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Malware is nothing new, yet malware infections are on the rise – but why is that? Why aren’t the defences we have been putting in place for the past 20 years effective? Let’s look at why.
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Buy the software, point, click and you have your own custom malware. You can hide it in a PDF, a Microsoft Word document or ZIP file.
The challenge comes in mastering sufficient grasp of the English language to get your target to execute said malware. But with a bit of time and research, it is straightforward to come up with a realistic looking email, from a realistic looking domain, with the realistic probability of somebody opening it.
Due to the huge increase in malware variants, anti-malware supplies are struggling to keep up.
Much as their marketing teams may beg to differ, it is a matter of numbers. They simply do not have the resources to respond to each and every virus. By the time an antidote is developed, another mutation is in the wild.
Pharmaceutical companies have the same challenge with viruses, and make a fortune in the process. Needless to say, security suppliers do too.
Malware can be created that will avoid detection by all those expensive colourful bits of kit in your server rack. It’s a done deal. Do not try and think about blocking malware at the perimeter. Assume it has somehow found its way onto a user’s device. Be this by a spoof email, rogue USB stick or an Act of God, it will get there.
It’s common knowledge that malware will happily evade detection and analysis, as that is exactly what criminals will be paying expert software developers to do. So what should we be doing about this?
Beware BYOD and the two-click rule
It seems some companies have already hit the self-destruct button by permitting users to access company resources using their own devices, with limited protection in place.
While all your machines in the office might have the latest and greatest malware protection available, Mrs Trellis from her holiday home in north Wales is unlikely to even know what this is.
Users should not be able to double click and open an untrusted file. They should be prompted with a warning message before being allowed to open untrusted files.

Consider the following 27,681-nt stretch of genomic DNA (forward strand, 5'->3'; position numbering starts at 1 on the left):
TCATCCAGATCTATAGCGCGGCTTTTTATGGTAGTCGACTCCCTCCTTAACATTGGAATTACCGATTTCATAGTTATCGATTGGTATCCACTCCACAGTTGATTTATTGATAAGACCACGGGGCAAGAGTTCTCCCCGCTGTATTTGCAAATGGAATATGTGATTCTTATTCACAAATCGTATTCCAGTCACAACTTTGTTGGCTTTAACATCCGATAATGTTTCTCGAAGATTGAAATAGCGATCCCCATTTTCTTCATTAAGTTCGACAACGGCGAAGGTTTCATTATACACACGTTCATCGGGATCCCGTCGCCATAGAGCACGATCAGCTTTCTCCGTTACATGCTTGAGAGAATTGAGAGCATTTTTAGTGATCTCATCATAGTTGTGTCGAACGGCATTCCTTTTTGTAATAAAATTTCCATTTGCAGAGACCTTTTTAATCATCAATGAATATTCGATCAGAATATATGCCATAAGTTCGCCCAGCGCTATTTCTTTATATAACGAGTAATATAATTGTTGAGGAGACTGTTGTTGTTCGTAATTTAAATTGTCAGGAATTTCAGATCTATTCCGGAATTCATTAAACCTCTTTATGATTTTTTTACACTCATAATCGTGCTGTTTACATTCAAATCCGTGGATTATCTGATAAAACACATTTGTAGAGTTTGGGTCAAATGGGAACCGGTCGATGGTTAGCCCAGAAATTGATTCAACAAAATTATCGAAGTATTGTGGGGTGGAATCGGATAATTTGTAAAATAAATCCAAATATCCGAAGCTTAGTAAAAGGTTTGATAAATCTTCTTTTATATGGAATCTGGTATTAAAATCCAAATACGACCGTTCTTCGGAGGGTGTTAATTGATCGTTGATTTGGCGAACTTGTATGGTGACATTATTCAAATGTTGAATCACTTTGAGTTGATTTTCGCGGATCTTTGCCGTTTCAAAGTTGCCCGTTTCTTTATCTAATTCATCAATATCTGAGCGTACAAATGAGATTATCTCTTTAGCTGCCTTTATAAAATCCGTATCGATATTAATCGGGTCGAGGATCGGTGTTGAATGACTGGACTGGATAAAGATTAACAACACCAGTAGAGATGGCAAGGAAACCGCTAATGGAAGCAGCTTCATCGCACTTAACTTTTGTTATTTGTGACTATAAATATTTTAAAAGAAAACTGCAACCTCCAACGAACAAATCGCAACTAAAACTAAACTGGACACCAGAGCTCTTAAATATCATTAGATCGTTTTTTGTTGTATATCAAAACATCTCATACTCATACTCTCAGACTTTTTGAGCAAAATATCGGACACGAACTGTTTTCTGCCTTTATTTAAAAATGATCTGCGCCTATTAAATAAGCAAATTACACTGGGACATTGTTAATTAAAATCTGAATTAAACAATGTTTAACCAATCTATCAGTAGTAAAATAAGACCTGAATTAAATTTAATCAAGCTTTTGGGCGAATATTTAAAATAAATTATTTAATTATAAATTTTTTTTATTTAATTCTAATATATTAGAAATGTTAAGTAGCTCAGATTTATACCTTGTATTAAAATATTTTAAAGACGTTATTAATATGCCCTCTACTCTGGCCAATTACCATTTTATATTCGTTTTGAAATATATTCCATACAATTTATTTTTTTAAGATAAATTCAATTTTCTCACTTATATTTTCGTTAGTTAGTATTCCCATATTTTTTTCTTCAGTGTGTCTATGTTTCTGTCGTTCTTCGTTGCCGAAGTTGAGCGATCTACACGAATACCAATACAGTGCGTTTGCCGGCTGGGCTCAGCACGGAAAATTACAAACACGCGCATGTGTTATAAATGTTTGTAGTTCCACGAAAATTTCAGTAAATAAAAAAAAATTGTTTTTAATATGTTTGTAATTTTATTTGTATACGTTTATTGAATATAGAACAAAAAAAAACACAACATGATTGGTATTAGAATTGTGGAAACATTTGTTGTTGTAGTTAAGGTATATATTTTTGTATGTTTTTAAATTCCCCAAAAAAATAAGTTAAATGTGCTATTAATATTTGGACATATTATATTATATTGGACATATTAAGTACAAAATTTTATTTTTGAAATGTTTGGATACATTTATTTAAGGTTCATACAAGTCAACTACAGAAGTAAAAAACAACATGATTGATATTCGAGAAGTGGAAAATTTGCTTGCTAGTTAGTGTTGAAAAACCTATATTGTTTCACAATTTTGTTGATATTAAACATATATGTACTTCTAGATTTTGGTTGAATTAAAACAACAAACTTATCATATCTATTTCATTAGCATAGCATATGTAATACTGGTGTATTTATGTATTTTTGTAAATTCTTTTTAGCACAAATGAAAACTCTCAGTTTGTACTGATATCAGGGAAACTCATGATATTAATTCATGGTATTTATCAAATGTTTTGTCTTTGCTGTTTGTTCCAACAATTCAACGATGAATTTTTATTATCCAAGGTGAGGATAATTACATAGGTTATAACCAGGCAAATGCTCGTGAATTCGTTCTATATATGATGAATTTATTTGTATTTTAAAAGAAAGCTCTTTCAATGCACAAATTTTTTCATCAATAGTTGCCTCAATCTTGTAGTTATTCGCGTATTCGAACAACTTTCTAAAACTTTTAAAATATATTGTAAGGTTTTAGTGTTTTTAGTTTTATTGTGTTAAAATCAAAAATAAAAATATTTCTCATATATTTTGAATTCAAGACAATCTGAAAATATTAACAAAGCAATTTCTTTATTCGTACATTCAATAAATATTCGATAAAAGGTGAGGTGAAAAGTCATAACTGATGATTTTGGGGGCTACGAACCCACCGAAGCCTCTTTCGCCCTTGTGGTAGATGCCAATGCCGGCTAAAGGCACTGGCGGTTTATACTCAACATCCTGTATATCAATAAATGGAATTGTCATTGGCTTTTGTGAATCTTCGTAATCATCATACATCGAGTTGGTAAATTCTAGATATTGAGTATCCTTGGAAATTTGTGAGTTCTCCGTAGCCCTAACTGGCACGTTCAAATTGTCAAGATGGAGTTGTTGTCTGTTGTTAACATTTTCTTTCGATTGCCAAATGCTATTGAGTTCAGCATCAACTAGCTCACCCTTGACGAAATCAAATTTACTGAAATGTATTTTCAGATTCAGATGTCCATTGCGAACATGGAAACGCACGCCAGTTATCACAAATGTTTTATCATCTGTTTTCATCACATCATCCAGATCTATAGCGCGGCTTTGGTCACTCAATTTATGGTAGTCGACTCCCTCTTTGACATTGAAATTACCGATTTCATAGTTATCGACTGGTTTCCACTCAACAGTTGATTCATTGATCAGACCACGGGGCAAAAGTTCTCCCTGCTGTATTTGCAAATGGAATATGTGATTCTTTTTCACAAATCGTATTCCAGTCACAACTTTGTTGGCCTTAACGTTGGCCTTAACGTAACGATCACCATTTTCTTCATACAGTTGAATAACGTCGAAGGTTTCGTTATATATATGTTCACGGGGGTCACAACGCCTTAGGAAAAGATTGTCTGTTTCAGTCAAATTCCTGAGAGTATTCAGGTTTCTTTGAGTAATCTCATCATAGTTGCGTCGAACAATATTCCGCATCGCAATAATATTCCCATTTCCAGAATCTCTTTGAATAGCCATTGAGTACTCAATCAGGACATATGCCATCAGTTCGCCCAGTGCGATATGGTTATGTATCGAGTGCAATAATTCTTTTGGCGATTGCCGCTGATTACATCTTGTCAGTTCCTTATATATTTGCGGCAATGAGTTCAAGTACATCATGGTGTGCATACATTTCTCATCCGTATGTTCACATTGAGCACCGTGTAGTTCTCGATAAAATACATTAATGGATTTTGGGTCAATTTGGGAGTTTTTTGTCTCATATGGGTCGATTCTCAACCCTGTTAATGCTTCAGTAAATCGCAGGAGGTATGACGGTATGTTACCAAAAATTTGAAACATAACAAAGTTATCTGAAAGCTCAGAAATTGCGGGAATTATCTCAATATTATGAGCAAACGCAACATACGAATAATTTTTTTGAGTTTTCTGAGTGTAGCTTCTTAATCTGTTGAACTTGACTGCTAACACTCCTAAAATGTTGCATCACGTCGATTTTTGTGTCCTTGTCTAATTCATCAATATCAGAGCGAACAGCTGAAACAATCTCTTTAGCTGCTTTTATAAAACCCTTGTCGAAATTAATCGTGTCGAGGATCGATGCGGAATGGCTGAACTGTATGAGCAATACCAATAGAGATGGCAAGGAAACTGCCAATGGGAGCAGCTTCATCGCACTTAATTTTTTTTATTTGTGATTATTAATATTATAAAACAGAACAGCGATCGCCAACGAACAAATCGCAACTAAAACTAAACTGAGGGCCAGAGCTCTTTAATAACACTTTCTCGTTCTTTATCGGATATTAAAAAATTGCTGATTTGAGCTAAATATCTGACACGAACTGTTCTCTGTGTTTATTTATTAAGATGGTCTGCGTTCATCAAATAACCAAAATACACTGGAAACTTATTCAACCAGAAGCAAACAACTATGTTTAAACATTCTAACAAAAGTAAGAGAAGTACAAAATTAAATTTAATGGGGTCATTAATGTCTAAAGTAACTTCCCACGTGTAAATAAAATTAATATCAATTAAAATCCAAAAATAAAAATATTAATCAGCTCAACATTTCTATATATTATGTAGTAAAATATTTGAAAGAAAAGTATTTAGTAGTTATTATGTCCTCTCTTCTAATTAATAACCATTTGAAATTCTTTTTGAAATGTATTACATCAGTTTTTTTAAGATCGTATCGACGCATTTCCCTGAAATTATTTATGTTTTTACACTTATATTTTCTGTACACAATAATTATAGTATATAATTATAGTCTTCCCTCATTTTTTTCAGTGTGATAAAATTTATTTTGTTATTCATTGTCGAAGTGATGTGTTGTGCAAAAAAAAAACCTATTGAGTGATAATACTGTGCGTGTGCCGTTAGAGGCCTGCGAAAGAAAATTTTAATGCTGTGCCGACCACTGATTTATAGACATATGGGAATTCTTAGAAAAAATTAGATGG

This is a basic Cyber Essentials control that most small companies fail when I go in and assess them, yet remarkably simple and effective once in place. Do it. No excuses.
Block executables and install antivirus
Building on the two-click rule, it is a good idea to stop users executing anything. In a trusted environment, which has been carefully thought out and planned, there will be no need to do this. Do not let users install anything or run executables. That way, they cannot execute malware.
If a user cannot execute anything untrusted, then antivirus does not really give you much benefit.
Security suppliers have expanded their offerings to include host firewalls, host intrusion prevention, VPN capability, white listing, file integrity, event logging – the lot. While security bloatware might seem a happy compromise, you have to question the benefits. You should be looking to simplify security, and not complicate it.
Concepts of least privilege and bare minimum build standards go a long way. It is worth looking at the thin terminal model and re-centralising control over user systems, as half the problem has been users being able to do whatever they want.
Ransomware is on an exponential rise. On one hand, it is very damaging for companies with no incident response ability or backups, but on the other hand it is raising awareness. Users are not so trusting anymore and awareness is on the rise.
The last, and most important piece of advice, is to be in a position where you can respond when you do get hit by malware – and you will.
Be prepared to have to trash any single one of your assets and restore it in a timeframe acceptable to the business. Malware should no longer been seen as a security threat. It is an inconvenience. Do not let it get on top of you. With careful preparation you can easily get out of the potential mess that malware can cause.
Tim Holman is CEO at 2-sec security consultancy.